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Gamer Girl de Mari Mancusi
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Gamer Girl (2008 original; edició 2008)

de Mari Mancusi (Autor)

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3662269,164 (3.54)11
Struggling to fit in after her parents' divorce sends her from Boston to her grandmother's house in the country, sixteen-year-old Maddy forms a manga club at school and falls in love through an online fantasy game.
Membre:AuthorSSD
Títol:Gamer Girl
Autors:Mari Mancusi (Autor)
Informació:Scholastic Book Fairs Edition (2008), 247 pages
Col·leccions:La teva biblioteca
Valoració:****
Etiquetes:fiction, high school, coming-of-age, gaming, manga art style, anime art style

Informació de l'obra

Gamer Girl de Mari Mancusi (2008)

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» Mira també 11 mencions

Es mostren 1-5 de 23 (següent | mostra-les totes)
Gamer Girl is brain candy. It was entertaining and amusing to read but didn’t require a lot of deep thinking. This isn’t a bad thing at all; sometimes it’s nice to just read for the fun of reading and know that the author won’t require you to learn the entire sociological structure of their world to enjoy the book. Despite the fact the narrator Maddy spends a good chunk of time navigating the fantasy world of Fields of Fantasy (a Massive Multiplayer Online Role Playing Game in the vein of Everquest or World of Warcraft), the real world she inhabits is our own, with real-world problems.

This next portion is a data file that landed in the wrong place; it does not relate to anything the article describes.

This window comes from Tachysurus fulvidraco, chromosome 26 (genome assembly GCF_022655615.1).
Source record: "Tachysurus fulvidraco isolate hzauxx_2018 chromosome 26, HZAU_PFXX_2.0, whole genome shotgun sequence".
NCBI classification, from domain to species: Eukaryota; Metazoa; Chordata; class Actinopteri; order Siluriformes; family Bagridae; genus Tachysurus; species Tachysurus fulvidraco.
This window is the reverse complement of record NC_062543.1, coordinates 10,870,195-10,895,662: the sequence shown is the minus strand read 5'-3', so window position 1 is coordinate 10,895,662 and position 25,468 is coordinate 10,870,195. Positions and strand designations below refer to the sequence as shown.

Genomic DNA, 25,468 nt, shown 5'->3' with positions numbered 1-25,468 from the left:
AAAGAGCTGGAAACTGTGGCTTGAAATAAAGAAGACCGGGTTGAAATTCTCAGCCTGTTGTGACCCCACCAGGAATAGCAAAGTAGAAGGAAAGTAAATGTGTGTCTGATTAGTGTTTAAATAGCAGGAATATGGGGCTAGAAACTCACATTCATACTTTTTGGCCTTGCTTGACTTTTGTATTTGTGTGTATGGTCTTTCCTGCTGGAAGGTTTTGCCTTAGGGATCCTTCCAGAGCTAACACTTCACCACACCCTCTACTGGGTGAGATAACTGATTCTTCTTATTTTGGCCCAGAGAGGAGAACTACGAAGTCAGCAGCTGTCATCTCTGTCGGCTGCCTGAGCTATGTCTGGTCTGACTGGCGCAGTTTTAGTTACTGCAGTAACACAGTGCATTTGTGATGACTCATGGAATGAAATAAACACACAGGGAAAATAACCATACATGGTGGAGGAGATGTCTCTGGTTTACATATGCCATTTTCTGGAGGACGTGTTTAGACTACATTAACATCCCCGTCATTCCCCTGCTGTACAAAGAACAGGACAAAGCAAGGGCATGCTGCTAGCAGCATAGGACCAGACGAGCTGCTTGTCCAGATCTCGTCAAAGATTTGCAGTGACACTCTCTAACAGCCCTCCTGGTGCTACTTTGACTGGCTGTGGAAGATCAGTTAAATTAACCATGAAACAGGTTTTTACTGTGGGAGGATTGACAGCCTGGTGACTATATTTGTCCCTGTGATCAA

From the preppy, “Aberzombie” high school royalty to handling her parents’ divorce, Maddy tells her story as it is. She doesn’t spend time sugar-coating events or her own actions. In her old school, a private school in Boston, she was part of the happy majority of teens who didn’t “conform.” She wasn’t an outsider or goth, but her crowd was more expressive in their creative imaginings. In her new school? Not so much. The majority of the students live in awe (and fear) of four other students–Chad, Billy, Lucy and Chelsea, rulers of the social pecking order and embodiments of all that “popular” kids can be like. Chad is the apologetic, secretly creative cute one. Billy is the jock and bully. Lucy is the cheerleader, and Chelsea is the future politician’s wife. Unfortunately, on her first day, Maddy (or rather her grandmother) manages to piss off Billy, and from then on Billy makes it a point to make her life miserable.

Maddy is artistic and wants to be a manga creator like her idol, Svetlana Chmakova (real life OEL manga-ka of Tokyo Pop’s Dramacon and Yen Press’s Night School), so her conversations include references to well-known series such as Naruto and lesser-known series like Chibi Vampire. For someone like myself, who is immersed in the pop culture of anime and manga, Maddy is perfectly understandable. My sister, who also read the book and is not a fan of anime or manga, was lost almost completely. The explanations Maddy gives to interested classmates are bare bones and don’t pass along just why someone should be interested. You can feel that she is passionate, but you can’t understand why.

The other side of the book, with Maddy playing Fields of Fantasy after receiving the game from her father for her birthday, is given better treatment. Much of what we read about as far as her playing the game are chat sessions she has in character as Allora or out of character as Maddy with either her father, RockStarBob, or a mysterious friend she meets online called “Sir Leo.” Any quests she embarks upon or adventures she has within are explained clearly with little reason for anyone to become confused. Several times throughout the course of the novel Maddy refers to herself as a “true Gamer Girl,” but this is misleading, as Maddy isn’t quite a Gamer by pop culture’s definitions.